Accepted or Rejected Emoji Linguists Gretchen McCulloch and Lauren Gawne, hosts of the podcast Lingthusiasm, take on that challenge in this speed round about everyone's favorite pictograms.

Accepted or Rejected Emoji

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OPHIRA EISENBERG, HOST:

Gretchen McCulloch and Lauren Gawne are linguists who hosts the podcast, "Lingthusiasm." Gretchen's book about the language of the internet is called "Because Internet: Understanding The New Rules Of Language."

Gretchen, Lauren, welcome to ASK ME ANOTHER.

LAUREN GAWNE: Thanks. It's so lovely to be here.

GRETCHEN MCCULLOCH: Thanks for having us.

EISENBERG: OK. So Gretchen, your specialty is analyzing the language of the internet.

MCCULLOCH: Yes, it is.

EISENBERG: OK. There's a lot of - when I hear that, I think that's very broad. There's a lot of different language on the internet. What does that specifically focus on?

MCCULLOCH: The part of language on the internet that I really focus on is how people use informal writing in various interesting ways. So a lot of linguists look at informal speech or informal Sign with the idea that this gives us sort of the most direct access into what people are doing subconsciously with language. And we - and linguists think of writing as this sort of, OK, well, you know, you're going through the editor; you're going through multiple hands. So who even knows whose subconscious is being shown off when you're doing something like writing? And that's true for something like a book or news where it does get edited.

But for social media text, for texting, for all sorts of internet-based communication and also sort of historical precedents, like postcards and diaries and things like that, there's all this stuff that's going on that is very, you know, rapid and direct to whoever's saying it and unfiltered and has all that interesting stuff going on in it. So that's the way I think about internet language as distinct from other genres. And, of course, there's lots of bleed-over and influence in others as well.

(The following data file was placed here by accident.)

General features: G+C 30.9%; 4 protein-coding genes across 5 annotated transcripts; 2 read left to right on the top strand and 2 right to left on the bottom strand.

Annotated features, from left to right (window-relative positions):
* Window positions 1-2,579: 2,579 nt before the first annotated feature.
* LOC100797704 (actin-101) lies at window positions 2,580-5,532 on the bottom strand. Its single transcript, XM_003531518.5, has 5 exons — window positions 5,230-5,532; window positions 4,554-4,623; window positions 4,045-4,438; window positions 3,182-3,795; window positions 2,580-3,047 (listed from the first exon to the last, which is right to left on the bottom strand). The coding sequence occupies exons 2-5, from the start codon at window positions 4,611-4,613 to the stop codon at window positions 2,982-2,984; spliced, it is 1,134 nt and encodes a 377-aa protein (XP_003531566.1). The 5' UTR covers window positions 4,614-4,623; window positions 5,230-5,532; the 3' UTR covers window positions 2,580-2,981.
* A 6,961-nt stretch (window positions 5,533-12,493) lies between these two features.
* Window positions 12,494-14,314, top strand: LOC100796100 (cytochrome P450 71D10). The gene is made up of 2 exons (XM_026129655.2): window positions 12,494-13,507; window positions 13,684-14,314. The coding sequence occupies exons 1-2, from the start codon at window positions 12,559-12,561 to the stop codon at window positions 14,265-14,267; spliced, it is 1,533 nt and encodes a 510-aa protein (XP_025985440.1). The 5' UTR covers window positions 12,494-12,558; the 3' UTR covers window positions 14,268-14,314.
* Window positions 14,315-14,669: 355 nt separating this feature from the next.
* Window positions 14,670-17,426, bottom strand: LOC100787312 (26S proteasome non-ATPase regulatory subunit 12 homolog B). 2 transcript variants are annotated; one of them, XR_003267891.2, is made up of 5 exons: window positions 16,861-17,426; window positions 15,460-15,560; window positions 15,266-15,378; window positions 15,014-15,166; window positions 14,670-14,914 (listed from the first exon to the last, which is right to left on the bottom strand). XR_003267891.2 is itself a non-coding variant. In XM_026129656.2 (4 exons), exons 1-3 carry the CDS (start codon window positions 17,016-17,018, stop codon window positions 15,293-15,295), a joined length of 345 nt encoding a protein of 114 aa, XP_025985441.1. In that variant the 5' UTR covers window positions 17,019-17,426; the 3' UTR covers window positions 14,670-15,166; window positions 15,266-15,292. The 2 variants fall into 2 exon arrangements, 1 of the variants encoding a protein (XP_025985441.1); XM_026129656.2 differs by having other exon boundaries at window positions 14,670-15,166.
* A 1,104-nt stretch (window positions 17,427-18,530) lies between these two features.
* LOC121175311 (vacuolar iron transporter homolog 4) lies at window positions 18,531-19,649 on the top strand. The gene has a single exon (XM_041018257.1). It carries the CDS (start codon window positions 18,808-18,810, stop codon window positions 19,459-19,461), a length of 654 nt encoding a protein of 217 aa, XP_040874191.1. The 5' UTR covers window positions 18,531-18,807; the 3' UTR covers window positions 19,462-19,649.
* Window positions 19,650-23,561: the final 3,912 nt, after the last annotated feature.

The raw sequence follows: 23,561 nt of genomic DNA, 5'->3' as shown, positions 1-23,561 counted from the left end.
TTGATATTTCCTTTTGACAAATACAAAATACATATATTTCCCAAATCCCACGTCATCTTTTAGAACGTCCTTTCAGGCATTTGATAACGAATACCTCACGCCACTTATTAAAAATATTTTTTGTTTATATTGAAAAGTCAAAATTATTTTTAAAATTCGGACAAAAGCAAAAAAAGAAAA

EISENBERG: Right. OK. So - and Lauren, one of your specialties is studying how people gesture and communicate. So how...

GAWNE: Yeah.

EISENBERG: ...Is studying gesture different from studying, you know, just written or spoken language?

GAWNE: It is, for me anyway...

EISENBERG: Yeah.

GAWNE: ...A important part of spoken language. Everyone gestures. It's just part of the goody bag that is language that we have. People who have been blind their whole life will still gesture even though they've never seen another person gesture. It's something that is deeply embedded in the way that we communicate with language.

EISENBERG: Wow. All right. Gretchen, Lauren, are you ready for a couple games?

GAWNE: Oh, my gosh, always.

MCCULLOCH: Sure.

EISENBERG: Excellent. OK. So your first game is about emoji...

GAWNE: Excellent.

EISENBERG: ...Something I feel like you're both versed in. So first of all, who decides what emoji there are?

GAWNE: Emoji are part of the symbol set that we use to make all of our fonts work across different computers. I am old enough to remember trying to print something out and it breaking because the printer wouldn't recognize the font from my computer.

EISENBERG: Oh.

JONATHAN COULTON, BYLINE: (Laughter).

EISENBERG: That's hilarious. Yeah.

GAWNE: And that caused enough people to spiral into enough rage in the '90s that a group called the Unicode Consortium came together to figure out how to make sure that regardless of what computer or mobile phone you're on, you will be able to read the text clearly. And they - it's kind of this weird accident that they had to figure out how to encode these little picture symbols from Japan because Apple wanted to sell the iPhone in Japan. And ever since then Unicode have been responsible for deciding which emoji will show up on everyone's devices. And they have a committee called the Emoji Subcommittee. So they decide.

But actually, they accept proposals from anyone who thinks that they have an image that would do well as an emoji. And Gretchen and I submitted a couple...

MCCULLOCH: Yeah.

GAWNE: ...A couple of years ago.

MCCULLOCH: Yes, we did.

EISENBERG: So were yours accepted?

MCCULLOCH: They were. But they're not out yet...

EISENBERG: OK.

MCCULLOCH: ...Because it takes several years for it to sort of grind through. But when - in a few years, probably - you see on your devices an emoji face with peeking eyes - like, the hands covering the face and peeking out from behind the eyes...

EISENBERG: Yeah.

MCCULLOCH: That'll be us.

JONATHAN COULTON AND OPHIRA EISENBERG, BYLINE: That's a good one.